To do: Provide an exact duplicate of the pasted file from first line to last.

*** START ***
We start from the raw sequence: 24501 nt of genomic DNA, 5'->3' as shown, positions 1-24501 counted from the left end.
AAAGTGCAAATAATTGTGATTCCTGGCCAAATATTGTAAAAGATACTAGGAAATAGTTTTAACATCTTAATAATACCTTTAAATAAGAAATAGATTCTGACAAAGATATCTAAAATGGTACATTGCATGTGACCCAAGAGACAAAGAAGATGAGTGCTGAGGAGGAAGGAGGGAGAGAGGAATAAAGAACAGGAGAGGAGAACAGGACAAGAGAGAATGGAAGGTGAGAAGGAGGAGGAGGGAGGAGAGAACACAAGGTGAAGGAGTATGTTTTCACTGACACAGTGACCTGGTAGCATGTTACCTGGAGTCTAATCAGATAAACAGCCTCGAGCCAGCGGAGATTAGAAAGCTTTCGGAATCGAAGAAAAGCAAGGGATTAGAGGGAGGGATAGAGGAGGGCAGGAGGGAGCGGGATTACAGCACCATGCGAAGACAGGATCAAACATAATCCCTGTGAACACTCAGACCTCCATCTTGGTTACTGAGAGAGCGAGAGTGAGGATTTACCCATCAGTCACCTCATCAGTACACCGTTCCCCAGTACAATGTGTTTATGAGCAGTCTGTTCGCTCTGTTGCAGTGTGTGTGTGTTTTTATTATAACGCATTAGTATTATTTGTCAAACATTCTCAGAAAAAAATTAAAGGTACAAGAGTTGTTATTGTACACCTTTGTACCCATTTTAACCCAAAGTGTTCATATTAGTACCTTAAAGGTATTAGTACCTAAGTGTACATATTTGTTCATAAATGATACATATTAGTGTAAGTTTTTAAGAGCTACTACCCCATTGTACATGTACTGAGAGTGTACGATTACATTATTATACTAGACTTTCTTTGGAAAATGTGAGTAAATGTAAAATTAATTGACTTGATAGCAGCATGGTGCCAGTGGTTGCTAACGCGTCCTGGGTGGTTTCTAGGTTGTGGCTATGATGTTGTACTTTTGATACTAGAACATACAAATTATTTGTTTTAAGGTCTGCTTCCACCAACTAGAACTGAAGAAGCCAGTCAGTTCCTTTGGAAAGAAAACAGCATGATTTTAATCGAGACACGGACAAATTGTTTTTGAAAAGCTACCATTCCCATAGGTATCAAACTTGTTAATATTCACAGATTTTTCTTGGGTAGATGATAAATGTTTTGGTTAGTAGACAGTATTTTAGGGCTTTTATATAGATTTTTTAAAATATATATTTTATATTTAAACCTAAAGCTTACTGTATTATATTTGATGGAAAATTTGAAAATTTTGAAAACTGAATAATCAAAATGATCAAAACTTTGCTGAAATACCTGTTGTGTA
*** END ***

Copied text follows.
We start from the raw sequence: 24501 nt of genomic DNA, 5'->3' as shown, positions 1-24501 counted from the left end.
AAAGTGCAAATAATTGTGATTCCTGGCCAAATATTGTAAAAGATACTAGGAAATAGTTTTAACATCTTAATAATACCTTTAAATAAGAAATAGATTCTGACAAAGATATCTAAAATGGTACATTGCATGTGACCCAAGAGACAAAGAAGATGAGTGCTGAGGAGGAAGGAGGGAGAGAGGAATAAAGAACAGGAGAGGAGAACAGGACAAGAGAGAATGGAAGGTGAGAAGGAGGAGGAGGGAGGAGAGAACACAAGGTGAAGGAGTATGTTTTCACTGACACAGTGACCTGGTAGCATGTTACCTGGAGTCTAATCAGATAAACAGCCTCGAGCCAGCGGAGATTAGAAAGCTTTCGGAATCGAAGAAAAGCAAGGGATTAGAGGGAGGGATAGAGGAGGGCAGGAGGGAGCGGGATTACAGCACCATGCGAAGACAGGATCAAACATAATCCCTGTGAACACTCAGACCTCCATCTTGGTTACTGAGAGAGCGAGAGTGAGGATTTACCCATCAGTCACCTCATCAGTACACCGTTCCCCAGTACAATGTGTTTATGAGCAGTCTGTTCGCTCTGTTGCAGTGTGTGTGTGTTTTTATTATAACGCATTAGTATTATTTGTCAAACATTCTCAGAAAAAAATTAAAGGTACAAGAGTTGTTATTGTACACCTTTGTACCCATTTTAACCCAAAGTGTTCATATTAGTACCTTAAAGGTATTAGTACCTAAGTGTACATATTTGTTCATAAATGATACATATTAGTGTAAGTTTTTAAGAGCTACTACCCCATTGTACATGTACTGAGAGTGTACGATTACATTATTATACTAGACTTTCTTTGGAAAATGTGAGTAAATGTAAAATTAATTGACTTGATAGCAGCATGGTGCCAGTGGTTGCTAACGCGTCCTGGGTGGTTTCTAGGTTGTGGCTATGATGTTGTACTTTTGATACTAGAACATACAAATTATTTGTTTTAAGGTCTGCTTCCACCAACTAGAACTGAAGAAGCCAGTCAGTTCCTTTGGAAAGAAAACAGCATGATTTTAATCGAGACACGGACAAATTGTTTTTGAAAAGCTACCATTCCCATAGGTATCAAACTTGTTAATATTCACAGATTTTTCTTGGGTAGATGATAAATGTTTTGGTTAGTAGACAGTATTTTAGGGCTTTTATATAGATTTTTTAAAATATATATTTTATATTTAAACCTAAAGCTTACTGTATTATATTTGATGGAAAATTTGAAAATTTTGAAAACTGAATAATCAAAATGATCAAAACTTTGCTGAAATACCTGTTGTGTA